> our title:

CRS Overview of US Unmanned Aerial Systems

> original title:

U.S. Unmanned Aerial Systems

(Source: Congressional Research Service; dated Jan. 3, web-posted Jan. 12, 2012)


Unmanned aerial systems comprise a rapidly growing portion of the military budget, and have been a long-term interest of Congress. At times, Congress has encouraged the development of such systems; in other instances, it has attempted to rein in or better organize the Department of Defense’s efforts.

Unmanned aircraft are commonly called unmanned aerial vehicles (UAVs), and when combined with ground control stations and data links, form UAS, or unmanned aerial systems.

The use of UAS in conflicts such as Kosovo, Iraq, and Afghanistan, and humanitarian relief operations such as Haiti, revealed the advantages and disadvantages provided by unmanned aircraft. Long considered experimental in military operations, UAS are now making national headlines as they are used in ways normally reserved for manned aircraft.

Conventional wisdom states that UAS offer two main advantages over manned aircraft: they are considered more cost-effective, and they minimize the risk to a pilot’s life. For these reasons and others, DOD’s unmanned aircraft inventory increased more than 40-fold from 2002 to 2010.

UAVs range from the size of an insect to that of a commercial airliner. DOD currently possesses five UAVs in large numbers: the Air Force’s Predator, Reaper, and Global Hawk, and the Army’s Hunter and Shadow.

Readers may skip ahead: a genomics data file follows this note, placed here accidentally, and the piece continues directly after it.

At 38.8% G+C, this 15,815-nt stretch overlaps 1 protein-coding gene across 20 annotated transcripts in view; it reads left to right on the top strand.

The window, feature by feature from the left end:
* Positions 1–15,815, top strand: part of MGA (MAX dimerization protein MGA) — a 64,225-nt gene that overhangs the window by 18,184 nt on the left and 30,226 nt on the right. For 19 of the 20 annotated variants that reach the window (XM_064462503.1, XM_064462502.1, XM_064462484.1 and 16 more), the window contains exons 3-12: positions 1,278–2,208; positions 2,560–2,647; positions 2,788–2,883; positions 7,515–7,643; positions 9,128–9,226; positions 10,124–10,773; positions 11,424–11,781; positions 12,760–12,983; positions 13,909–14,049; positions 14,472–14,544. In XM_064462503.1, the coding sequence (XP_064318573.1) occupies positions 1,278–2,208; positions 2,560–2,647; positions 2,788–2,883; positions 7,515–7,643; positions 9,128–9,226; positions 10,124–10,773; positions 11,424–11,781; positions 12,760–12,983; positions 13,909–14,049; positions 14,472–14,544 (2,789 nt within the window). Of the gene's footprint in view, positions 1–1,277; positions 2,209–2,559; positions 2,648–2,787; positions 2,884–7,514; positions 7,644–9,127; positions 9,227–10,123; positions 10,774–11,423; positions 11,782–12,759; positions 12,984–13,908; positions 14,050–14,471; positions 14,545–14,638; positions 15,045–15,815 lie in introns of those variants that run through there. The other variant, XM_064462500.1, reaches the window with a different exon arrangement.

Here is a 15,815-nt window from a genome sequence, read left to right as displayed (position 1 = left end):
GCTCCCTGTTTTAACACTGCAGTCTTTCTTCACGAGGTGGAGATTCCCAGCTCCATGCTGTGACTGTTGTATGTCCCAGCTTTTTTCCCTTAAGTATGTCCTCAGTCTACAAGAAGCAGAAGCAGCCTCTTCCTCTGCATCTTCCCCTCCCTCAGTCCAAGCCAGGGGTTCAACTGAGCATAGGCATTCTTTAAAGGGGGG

Other key UAV developmental efforts include the Air Force’s RQ-170 Sentinel, the Navy’s Unmanned Carrier-Launched Airborne Surveillance and Strike (UCLASS), MQ-8 Fire Scout, and Broad Area Maritime Surveillance (BAMS) UAV, and the Marine Corps’s Small Tactical Unmanned Aerial System.

In the past, tension existed between the services’ efforts to acquire UAS and congressional initiatives to encourage a consolidated DOD approach. Some observers argue that the result has been a less than stellar track record for UAS programs. However, reflecting the growing awareness and support in Congress and the Department of Defense for UAS, investments in unmanned aerial vehicles have been increasing every year. DOD spending on UAS has increased from $284 million in FY2000 to $3.3 billion in FY2010.

Congressional considerations include the proper pace, scope, and management of DOD UAS procurement; appropriate investment priorities for UAS versus manned aircraft; UAS future roles and applications; legal issues arising from the use of UAS; issues of operational control and data management; personnel issues; industrial base issues; and technology proliferation.


Click here for the full report (55 pages in PDF format) hosted on the State dept. website, as CRS has no public website.


-ends-